When the Edison Company began manufacturing and selling light bulbs in 1880, the two companies clashed, and Edison sued Swan for patent infringement. Despite the Edison Company’s massive advantage in legal resources, however, Swan had a strong counter-case: he (and others) had been making electric light bulbs for 20 years now, and he had demonstrated his design publicly before Edison had. Unable to prove in court that he had invented the light bulb, Edison instead resorted to the superior economic strength of his large company and simply bought out Swan’s patents and took him in as a partner. The Edison-Swan United Company quickly became the largest manufacturer of light bulbs in the world. Over the next few years, Edison purchased the patents of nearly all of his potential competitors, merging them all into the General Electric Company. It would become one of the largest corporations in the world.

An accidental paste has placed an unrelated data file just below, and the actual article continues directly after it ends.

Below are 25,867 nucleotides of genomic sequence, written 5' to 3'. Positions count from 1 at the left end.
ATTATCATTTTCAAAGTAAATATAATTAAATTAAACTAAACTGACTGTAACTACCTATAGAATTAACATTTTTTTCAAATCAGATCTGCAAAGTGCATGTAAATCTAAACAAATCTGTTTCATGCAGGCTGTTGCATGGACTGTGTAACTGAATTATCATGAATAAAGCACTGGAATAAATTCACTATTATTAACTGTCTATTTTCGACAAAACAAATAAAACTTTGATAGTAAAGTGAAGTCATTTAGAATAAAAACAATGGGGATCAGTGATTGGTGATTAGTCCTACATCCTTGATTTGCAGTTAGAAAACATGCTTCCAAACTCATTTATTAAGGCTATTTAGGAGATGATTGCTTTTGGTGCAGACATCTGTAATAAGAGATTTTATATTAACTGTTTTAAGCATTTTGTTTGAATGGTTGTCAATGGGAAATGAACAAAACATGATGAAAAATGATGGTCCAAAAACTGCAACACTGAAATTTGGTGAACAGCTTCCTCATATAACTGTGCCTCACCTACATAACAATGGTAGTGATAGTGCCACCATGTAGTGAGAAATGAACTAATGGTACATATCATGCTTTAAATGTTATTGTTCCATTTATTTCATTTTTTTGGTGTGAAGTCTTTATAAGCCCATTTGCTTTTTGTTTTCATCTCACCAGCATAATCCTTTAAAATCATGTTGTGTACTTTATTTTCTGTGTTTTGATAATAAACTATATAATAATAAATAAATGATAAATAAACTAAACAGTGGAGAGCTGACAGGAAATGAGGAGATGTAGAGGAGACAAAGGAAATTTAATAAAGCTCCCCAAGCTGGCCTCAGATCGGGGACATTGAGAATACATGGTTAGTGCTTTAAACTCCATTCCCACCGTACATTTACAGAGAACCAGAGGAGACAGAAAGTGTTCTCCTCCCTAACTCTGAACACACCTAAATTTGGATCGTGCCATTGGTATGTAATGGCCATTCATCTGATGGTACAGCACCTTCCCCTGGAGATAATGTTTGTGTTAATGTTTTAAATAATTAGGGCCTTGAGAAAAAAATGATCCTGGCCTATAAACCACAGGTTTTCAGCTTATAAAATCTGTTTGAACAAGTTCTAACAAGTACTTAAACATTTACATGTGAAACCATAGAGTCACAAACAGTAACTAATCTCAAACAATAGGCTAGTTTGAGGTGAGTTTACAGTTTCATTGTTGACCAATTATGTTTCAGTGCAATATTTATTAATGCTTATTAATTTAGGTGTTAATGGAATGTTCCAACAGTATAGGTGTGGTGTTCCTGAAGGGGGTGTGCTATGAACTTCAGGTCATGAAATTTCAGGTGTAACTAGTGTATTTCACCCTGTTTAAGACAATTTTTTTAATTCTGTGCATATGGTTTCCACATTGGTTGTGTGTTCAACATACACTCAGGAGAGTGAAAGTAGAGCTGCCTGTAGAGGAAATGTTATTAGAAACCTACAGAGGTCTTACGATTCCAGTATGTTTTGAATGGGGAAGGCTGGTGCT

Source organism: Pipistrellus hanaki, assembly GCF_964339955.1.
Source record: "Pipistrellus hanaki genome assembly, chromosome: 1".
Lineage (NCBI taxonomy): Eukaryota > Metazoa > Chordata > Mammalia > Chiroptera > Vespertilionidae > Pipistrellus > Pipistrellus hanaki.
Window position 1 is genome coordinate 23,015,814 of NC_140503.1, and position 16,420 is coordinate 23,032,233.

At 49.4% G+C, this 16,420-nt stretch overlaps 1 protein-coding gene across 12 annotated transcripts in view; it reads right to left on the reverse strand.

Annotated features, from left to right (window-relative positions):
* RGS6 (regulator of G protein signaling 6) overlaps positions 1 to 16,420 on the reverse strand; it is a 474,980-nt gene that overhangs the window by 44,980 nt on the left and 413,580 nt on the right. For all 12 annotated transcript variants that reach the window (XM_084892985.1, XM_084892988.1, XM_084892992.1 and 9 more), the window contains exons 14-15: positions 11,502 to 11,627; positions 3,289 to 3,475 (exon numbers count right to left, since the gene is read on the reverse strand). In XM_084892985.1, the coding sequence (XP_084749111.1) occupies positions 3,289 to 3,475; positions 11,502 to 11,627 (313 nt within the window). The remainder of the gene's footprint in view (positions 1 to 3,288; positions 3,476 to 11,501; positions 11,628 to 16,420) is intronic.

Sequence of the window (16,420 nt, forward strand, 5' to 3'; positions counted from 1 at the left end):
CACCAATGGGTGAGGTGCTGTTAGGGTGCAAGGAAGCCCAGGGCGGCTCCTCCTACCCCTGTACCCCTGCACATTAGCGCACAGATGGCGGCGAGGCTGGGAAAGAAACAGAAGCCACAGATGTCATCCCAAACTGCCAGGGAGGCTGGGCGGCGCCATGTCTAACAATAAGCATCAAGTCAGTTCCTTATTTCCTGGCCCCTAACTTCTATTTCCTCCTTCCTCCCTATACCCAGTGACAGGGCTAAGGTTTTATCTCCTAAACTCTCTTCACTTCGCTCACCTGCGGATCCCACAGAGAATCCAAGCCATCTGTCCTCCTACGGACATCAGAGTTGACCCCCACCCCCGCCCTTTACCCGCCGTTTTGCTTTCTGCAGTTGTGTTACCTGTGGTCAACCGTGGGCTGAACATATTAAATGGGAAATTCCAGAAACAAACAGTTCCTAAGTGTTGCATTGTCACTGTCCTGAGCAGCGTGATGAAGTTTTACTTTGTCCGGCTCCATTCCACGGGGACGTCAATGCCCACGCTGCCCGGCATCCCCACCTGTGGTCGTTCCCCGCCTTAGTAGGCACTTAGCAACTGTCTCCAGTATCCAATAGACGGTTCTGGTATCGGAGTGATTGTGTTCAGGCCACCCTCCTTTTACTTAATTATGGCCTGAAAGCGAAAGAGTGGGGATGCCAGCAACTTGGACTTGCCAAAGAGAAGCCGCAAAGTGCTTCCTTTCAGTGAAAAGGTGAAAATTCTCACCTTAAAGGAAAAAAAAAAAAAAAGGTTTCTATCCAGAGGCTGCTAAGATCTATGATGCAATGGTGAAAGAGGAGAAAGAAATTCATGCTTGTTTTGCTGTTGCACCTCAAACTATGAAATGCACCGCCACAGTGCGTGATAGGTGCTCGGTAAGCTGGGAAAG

Edison’s real contribution to the spread of artificial lighting, however, came from the opposite end of the process. All of the various early researchers had sought to perfect the light bulb as a method of utilizing electricity to produce illumination. But only the Edison Company, with its huge research lab and massive economic power, had the resources to tackle the biggest problem of all—how to effectively generate electricity at large scale and then distribute it efficiently to individual households where it could power not only light bulbs but electric appliances of every sort. The Edison Electric Illuminating Company of New York was set up, with lavish funding from robber baron banker JP Morgan, specifically to solve this problem, and by September 1882 the fashionable Perl Street neighborhood in Manhattan was being served by an Edison generating station and a network of power lines that carried electricity to each home, and would soon be turned to running everything from street lamps to trolley cars. The Electric Age had begun.

Today, a display of Edison light bulbs, along with some of his early competitors, is on exhibit at the Smithsonian Museum of American History in Washington DC.